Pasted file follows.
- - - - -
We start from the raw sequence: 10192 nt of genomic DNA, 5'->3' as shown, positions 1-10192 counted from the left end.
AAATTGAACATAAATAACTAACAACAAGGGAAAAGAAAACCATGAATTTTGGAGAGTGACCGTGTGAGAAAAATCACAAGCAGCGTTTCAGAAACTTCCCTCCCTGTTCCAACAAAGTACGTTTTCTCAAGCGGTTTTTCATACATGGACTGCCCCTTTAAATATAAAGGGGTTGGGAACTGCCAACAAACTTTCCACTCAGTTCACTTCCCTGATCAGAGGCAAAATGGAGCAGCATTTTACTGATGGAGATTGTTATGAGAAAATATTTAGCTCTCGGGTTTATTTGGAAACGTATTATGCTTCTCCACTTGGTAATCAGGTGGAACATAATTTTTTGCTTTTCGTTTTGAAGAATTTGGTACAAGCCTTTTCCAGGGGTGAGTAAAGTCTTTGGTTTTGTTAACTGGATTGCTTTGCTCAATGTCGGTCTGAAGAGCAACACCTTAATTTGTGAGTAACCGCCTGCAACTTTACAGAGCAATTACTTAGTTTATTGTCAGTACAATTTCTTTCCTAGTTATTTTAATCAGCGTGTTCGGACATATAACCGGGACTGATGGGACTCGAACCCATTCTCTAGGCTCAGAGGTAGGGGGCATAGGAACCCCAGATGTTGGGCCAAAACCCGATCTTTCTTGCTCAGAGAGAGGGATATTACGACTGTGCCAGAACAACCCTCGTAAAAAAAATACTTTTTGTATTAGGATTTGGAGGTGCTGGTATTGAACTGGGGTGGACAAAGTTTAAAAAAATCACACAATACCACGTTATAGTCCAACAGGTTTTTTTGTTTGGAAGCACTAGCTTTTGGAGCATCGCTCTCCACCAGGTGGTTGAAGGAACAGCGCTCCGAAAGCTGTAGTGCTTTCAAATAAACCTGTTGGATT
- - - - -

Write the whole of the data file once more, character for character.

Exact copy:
We start from the raw sequence: 10192 nt of genomic DNA, 5'->3' as shown, positions 1-10192 counted from the left end.
AAATTGAACATAAATAACTAACAACAAGGGAAAAGAAAACCATGAATTTTGGAGAGTGACCGTGTGAGAAAAATCACAAGCAGCGTTTCAGAAACTTCCCTCCCTGTTCCAACAAAGTACGTTTTCTCAAGCGGTTTTTCATACATGGACTGCCCCTTTAAATATAAAGGGGTTGGGAACTGCCAACAAACTTTCCACTCAGTTCACTTCCCTGATCAGAGGCAAAATGGAGCAGCATTTTACTGATGGAGATTGTTATGAGAAAATATTTAGCTCTCGGGTTTATTTGGAAACGTATTATGCTTCTCCACTTGGTAATCAGGTGGAACATAATTTTTTGCTTTTCGTTTTGAAGAATTTGGTACAAGCCTTTTCCAGGGGTGAGTAAAGTCTTTGGTTTTGTTAACTGGATTGCTTTGCTCAATGTCGGTCTGAAGAGCAACACCTTAATTTGTGAGTAACCGCCTGCAACTTTACAGAGCAATTACTTAGTTTATTGTCAGTACAATTTCTTTCCTAGTTATTTTAATCAGCGTGTTCGGACATATAACCGGGACTGATGGGACTCGAACCCATTCTCTAGGCTCAGAGGTAGGGGGCATAGGAACCCCAGATGTTGGGCCAAAACCCGATCTTTCTTGCTCAGAGAGAGGGATATTACGACTGTGCCAGAACAACCCTCGTAAAAAAAATACTTTTTGTATTAGGATTTGGAGGTGCTGGTATTGAACTGGGGTGGACAAAGTTTAAAAAAATCACACAATACCACGTTATAGTCCAACAGGTTTTTTTGTTTGGAAGCACTAGCTTTTGGAGCATCGCTCTCCACCAGGTGGTTGAAGGAACAGCGCTCCGAAAGCTGTAGTGCTTTCAAATAAACCTGTTGGATT